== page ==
The diabetic foot
Foot ulceration is a common complication of diabetes, which, if not detected early, can ultimately result in amputation.
The peripheral neuropathy and peripheral arterial disease which cause this complication can be delayed through strategies
targeting; glycaemic control, reduction of hypertension and blood lipid levels, smoking cessation and weight management.
Other factors which increase the risk of a person with diabetes developing foot complications include:3
- Previous foot ulceration
- Co-existing abnormalities of the foot
- Plantar callus
- Age over 70 years
- Pacific or Māori ethnicity
- Long duration, or poor control of diabetes
- Retinopathy or other diabetic complications
- Renal impairment
- Wearing inappropriate footwear
- Inability to maintain foot hygiene and prevent trauma
- Living in a lower socioeconomic area
People with diabetes should have their feet checked at least once every year, or more regularly (every three to six
months) if there is an increased risk of complications developing. Patients should also be encouraged to check their own
feet, or to enlist the help of a family member. Treatments which reduce foot pressure, including callus debridement, shoe
inserts and specialised footwear all reduce the risk of ulceration.2
There are two broad types of “diabetic foot”:4
- Neuropathic feet which are generally warm, dry and numb with a detectable pulse. The most common
complications are neuropathic joints and neuropathic ulcers which occur mainly on the soles. Minor lesions, such as blisters,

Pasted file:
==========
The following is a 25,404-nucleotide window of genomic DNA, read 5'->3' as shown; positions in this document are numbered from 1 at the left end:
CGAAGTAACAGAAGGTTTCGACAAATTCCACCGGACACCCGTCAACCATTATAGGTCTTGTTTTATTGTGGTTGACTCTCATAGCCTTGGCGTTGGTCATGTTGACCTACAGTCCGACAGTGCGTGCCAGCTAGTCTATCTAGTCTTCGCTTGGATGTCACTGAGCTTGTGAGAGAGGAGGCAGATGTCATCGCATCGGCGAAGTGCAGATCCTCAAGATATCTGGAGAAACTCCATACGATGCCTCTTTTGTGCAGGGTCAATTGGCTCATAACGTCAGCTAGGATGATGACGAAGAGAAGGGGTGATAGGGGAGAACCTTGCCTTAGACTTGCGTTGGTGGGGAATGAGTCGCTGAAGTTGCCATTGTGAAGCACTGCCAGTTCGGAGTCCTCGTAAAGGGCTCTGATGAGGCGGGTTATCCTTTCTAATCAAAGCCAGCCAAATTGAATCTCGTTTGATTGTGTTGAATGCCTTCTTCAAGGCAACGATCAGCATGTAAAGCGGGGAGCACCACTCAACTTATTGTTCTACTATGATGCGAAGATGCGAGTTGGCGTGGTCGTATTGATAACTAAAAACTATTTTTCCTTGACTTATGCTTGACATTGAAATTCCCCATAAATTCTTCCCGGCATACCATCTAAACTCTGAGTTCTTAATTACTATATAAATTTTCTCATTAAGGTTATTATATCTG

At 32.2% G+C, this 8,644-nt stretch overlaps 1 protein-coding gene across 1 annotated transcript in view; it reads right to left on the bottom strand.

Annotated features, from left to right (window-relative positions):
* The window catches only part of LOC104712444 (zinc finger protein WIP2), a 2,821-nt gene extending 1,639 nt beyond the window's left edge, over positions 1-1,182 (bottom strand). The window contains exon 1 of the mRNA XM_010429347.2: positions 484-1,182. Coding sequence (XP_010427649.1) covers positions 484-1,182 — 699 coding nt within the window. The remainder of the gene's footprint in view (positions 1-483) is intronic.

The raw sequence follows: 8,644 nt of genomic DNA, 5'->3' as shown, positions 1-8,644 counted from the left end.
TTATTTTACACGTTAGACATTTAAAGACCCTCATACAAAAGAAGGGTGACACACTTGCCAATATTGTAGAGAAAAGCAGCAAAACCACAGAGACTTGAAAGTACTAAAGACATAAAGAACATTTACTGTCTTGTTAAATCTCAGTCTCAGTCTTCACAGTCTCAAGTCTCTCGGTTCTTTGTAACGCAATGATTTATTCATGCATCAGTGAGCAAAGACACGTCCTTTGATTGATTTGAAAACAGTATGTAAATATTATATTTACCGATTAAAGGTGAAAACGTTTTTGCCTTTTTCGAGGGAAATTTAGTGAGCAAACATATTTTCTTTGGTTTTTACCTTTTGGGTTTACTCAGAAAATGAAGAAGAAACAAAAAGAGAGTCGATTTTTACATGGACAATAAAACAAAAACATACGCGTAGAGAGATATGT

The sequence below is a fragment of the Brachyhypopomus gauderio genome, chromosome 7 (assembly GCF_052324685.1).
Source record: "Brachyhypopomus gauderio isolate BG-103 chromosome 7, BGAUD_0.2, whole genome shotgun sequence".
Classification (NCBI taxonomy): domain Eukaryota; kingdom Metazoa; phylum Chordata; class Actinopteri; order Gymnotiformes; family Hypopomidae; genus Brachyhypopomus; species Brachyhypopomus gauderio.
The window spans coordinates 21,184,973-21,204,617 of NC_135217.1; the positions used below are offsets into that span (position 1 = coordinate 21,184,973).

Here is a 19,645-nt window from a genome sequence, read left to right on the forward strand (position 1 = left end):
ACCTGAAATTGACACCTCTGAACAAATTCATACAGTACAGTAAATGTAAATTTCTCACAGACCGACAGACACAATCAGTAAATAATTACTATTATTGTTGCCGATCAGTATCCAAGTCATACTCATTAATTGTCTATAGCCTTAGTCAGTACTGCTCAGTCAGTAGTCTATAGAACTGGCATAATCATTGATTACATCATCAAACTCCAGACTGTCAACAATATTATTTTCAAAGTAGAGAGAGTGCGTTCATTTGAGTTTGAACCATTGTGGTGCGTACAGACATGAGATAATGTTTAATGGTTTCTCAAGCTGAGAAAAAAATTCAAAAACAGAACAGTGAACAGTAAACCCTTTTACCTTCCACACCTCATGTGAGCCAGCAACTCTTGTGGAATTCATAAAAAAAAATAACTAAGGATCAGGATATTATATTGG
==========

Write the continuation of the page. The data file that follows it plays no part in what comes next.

can develop into chronic ulcers which progress due to a lack of sensitivity in the foot.
- Neuro-ischaemic feet are frequently cold with no detectable pulse. Complications may include those
described above and intermittent limping, pain at rest and gangrene. Ulcers from pressure damage are generally found
on the edges of the feet.
Foot checks should begin as soon as a person has a confirmed diagnosis of diabetes and should include a visual inspection
for: redness, swelling, ulceration, deformity, tinea pedis, vulnerable pressure sites, poor self-care (lack of cleanliness
and untrimmed nails) and skin abrasions. The foot should be checked to see if joint movement is fixed or flexible. Ask
the patient if they have trouble walking or experience pain (burning or tingling) and what the normal temperature of the
foot is. Peripheral neuropathy can be assessed with a monofilament (touch pressure-testing) and by testing vibration sensation
with a biothesiometer or tuning fork. Peripheral circulation can be checked through palpation of pedal pulses. Evidence
of neuropathy and an absence of pedal pulse elevate the risk of ulceration, while additional skin changes and deformity
place a person at high risk of ulceration. It is important to remind people with diabetes of the importance of appropriate
footwear and foot hygiene at every oppurtunity.4,5
Diabetic foot ulcers should be cleaned, debrided (if appropriate) and covered with a dressing able to absorb any exudate